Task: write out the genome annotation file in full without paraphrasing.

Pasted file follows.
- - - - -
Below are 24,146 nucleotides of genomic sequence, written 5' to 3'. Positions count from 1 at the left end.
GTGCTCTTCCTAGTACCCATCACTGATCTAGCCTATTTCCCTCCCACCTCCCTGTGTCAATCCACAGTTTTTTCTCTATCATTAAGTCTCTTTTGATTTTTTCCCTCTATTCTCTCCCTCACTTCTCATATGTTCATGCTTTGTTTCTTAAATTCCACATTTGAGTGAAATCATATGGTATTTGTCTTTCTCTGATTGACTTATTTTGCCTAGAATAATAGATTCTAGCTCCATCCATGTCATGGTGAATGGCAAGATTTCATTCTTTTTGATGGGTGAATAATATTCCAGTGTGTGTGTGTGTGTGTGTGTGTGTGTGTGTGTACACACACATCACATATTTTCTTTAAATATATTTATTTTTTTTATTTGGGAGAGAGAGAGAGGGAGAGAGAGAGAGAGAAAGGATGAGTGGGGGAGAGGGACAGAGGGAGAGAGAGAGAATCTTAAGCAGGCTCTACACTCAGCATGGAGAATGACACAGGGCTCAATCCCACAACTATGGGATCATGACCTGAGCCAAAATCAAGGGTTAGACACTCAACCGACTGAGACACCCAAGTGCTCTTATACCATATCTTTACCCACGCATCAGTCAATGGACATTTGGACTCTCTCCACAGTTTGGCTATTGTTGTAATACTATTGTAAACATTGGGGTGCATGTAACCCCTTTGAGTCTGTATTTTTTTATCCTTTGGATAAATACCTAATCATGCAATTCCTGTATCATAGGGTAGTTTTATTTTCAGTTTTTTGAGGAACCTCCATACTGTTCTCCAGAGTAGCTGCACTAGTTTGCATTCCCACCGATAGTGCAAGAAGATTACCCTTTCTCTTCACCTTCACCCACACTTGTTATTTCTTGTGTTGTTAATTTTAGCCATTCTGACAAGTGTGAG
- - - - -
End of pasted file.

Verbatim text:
Below are 24,146 nucleotides of genomic sequence, written 5' to 3'. Positions count from 1 at the left end.
GTGCTCTTCCTAGTACCCATCACTGATCTAGCCTATTTCCCTCCCACCTCCCTGTGTCAATCCACAGTTTTTTCTCTATCATTAAGTCTCTTTTGATTTTTTCCCTCTATTCTCTCCCTCACTTCTCATATGTTCATGCTTTGTTTCTTAAATTCCACATTTGAGTGAAATCATATGGTATTTGTCTTTCTCTGATTGACTTATTTTGCCTAGAATAATAGATTCTAGCTCCATCCATGTCATGGTGAATGGCAAGATTTCATTCTTTTTGATGGGTGAATAATATTCCAGTGTGTGTGTGTGTGTGTGTGTGTGTGTGTGTGTACACACACATCACATATTTTCTTTAAATATATTTATTTTTTTTATTTGGGAGAGAGAGAGAGGGAGAGAGAGAGAGAGAAAGGATGAGTGGGGGAGAGGGACAGAGGGAGAGAGAGAGAATCTTAAGCAGGCTCTACACTCAGCATGGAGAATGACACAGGGCTCAATCCCACAACTATGGGATCATGACCTGAGCCAAAATCAAGGGTTAGACACTCAACCGACTGAGACACCCAAGTGCTCTTATACCATATCTTTACCCACGCATCAGTCAATGGACATTTGGACTCTCTCCACAGTTTGGCTATTGTTGTAATACTATTGTAAACATTGGGGTGCATGTAACCCCTTTGAGTCTGTATTTTTTTATCCTTTGGATAAATACCTAATCATGCAATTCCTGTATCATAGGGTAGTTTTATTTTCAGTTTTTTGAGGAACCTCCATACTGTTCTCCAGAGTAGCTGCACTAGTTTGCATTCCCACCGATAGTGCAAGAAGATTACCCTTTCTCTTCACCTTCACCCACACTTGTTATTTCTTGTGTTGTTAATTTTAGCCATTCTGACAAGTGTGAG